-- TLD confusion starts!

Published: 2014-09-16
Last Updated: 2014-09-16 21:24:41 UTC
by Daniel Wesemann (Version: 1)
6 comment(s)

Pretty much ever since the new top level domain (TLD) ".biz" went online a couple years ago, and the only ones buying domains in this space were the scammers, we kinda knew what would happen when ICANN's latest folly and money-grab went live. It looks like a number of the "new" top level domains, like ".support", ".club", etc have now come online. And again, it seems like only the crooks are buying.

We are currently investigating a wave of phishing emails that try to lure the user to a copy of the Bank of America website. The main difference, of course, is that any login credentials entered do not end up with Bank of America, but rather with some crooks, who then help themselves to the savings.

Phishing emails per se are nothing new. But it appears that URLs like the one shown in the phishing email above have a higher success rate with users. I suspect this is due to the fact that the shown URL "looks different", but actually matches the linked URL, so the old common "wisdom" of hovering the mouse pointer over the link to look for links pointing to odd places .. won't help here.

But wait, there's more! Since the crooks in this case own the domain, and obviously trivially can pass the so-called "domain control validation" employed by some CA's, they actually managed to obtain a real, valid SSL certificate!

Quoting from the Certificate Authority's web site:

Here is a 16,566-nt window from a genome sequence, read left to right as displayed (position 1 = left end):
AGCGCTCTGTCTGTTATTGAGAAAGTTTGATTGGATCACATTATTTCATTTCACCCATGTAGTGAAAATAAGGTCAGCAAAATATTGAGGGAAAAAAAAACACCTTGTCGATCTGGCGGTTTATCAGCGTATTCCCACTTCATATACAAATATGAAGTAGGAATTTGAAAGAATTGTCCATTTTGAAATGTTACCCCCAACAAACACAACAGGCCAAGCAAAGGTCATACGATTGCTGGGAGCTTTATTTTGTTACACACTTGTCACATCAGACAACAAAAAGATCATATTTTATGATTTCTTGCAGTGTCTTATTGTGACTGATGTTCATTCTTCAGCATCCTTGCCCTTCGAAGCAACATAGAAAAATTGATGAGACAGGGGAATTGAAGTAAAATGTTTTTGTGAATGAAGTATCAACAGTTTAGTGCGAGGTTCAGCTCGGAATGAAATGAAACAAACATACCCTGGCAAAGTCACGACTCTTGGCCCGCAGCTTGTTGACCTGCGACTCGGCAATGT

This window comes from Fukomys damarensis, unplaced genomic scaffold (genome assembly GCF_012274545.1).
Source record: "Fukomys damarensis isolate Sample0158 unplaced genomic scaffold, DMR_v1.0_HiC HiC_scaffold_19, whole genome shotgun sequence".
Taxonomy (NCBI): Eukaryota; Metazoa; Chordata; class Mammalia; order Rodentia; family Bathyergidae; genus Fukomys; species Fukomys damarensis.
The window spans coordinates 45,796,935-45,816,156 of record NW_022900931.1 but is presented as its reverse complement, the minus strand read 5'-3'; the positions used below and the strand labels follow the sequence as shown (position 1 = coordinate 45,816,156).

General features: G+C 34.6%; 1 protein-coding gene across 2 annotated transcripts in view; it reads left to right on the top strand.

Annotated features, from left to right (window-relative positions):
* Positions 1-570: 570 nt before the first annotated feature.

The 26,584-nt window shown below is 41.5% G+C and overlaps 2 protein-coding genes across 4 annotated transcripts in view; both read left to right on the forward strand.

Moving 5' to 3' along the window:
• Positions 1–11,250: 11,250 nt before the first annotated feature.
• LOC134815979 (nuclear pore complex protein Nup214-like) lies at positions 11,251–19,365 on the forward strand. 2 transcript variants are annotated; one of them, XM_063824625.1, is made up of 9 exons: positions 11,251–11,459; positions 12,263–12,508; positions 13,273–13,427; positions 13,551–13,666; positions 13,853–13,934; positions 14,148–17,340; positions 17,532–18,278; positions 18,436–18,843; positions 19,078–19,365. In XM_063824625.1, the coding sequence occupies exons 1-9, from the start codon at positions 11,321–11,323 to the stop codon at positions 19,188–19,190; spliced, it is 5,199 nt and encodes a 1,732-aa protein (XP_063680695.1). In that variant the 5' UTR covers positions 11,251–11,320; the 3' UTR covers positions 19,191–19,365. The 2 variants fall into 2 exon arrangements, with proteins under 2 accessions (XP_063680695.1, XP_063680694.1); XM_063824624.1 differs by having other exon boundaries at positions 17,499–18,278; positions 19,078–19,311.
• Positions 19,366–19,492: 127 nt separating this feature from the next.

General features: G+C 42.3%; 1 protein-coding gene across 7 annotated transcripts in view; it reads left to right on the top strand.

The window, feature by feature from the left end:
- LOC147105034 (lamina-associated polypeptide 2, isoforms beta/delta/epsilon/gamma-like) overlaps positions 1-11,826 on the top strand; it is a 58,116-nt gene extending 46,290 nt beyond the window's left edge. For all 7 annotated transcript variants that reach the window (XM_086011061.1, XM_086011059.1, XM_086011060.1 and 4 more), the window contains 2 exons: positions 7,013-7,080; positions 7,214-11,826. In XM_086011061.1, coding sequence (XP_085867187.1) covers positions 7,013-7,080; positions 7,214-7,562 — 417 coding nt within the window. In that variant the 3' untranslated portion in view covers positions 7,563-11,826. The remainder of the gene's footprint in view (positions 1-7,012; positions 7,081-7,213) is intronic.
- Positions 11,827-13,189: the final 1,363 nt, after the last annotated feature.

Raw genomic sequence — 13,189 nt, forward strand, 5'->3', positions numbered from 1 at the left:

Comodo Free SSL is a fully functional Digital Certificate, recognized and trusted by 99.9% of browsers. Your visitors will see the golden padlock and won't see security warnings. What will you get:

  • Ninety day free SSL Certificate (other CAs offer 30 days maximum.)
  • Issued online in minutes with no paperwork or delays
  • Highest strength 2048 bit signatures / 256 bit encryption
  • Signed from the same trusted root as our paid certificates
  • Recognized by all major browsers and devices

They don't mention why they think any of this is a good idea.

Addition of SSL to the phish means that another "scam indicator" that we once taught our users is also no longer valid. When a user clicks on the link in the phishing email, the browser will actually show the "padlock" icon of a "secure site". See the screenshot below.


If you have seen other recent banking phishes that use new top level domains and/or valid SSL certificates, please let us know via the contact form, or the comments below!



6 comment(s)


The new TLDs are indeed pretty much a money grab. Since most any serious business or organization will pound on anyone else using their name as orgname.whatever, and only does real business as, when used for real these domains are 99% of the time just redirectors to the primary site. What a waste of time and money for everyone but the registrars!
News about the faked SSL is very discouraging. However, I believe that our first line of defense is the user. Quoting Bruce Schneier... "Given a choice between dancing pigs and security, users will pick dancing pigs every time."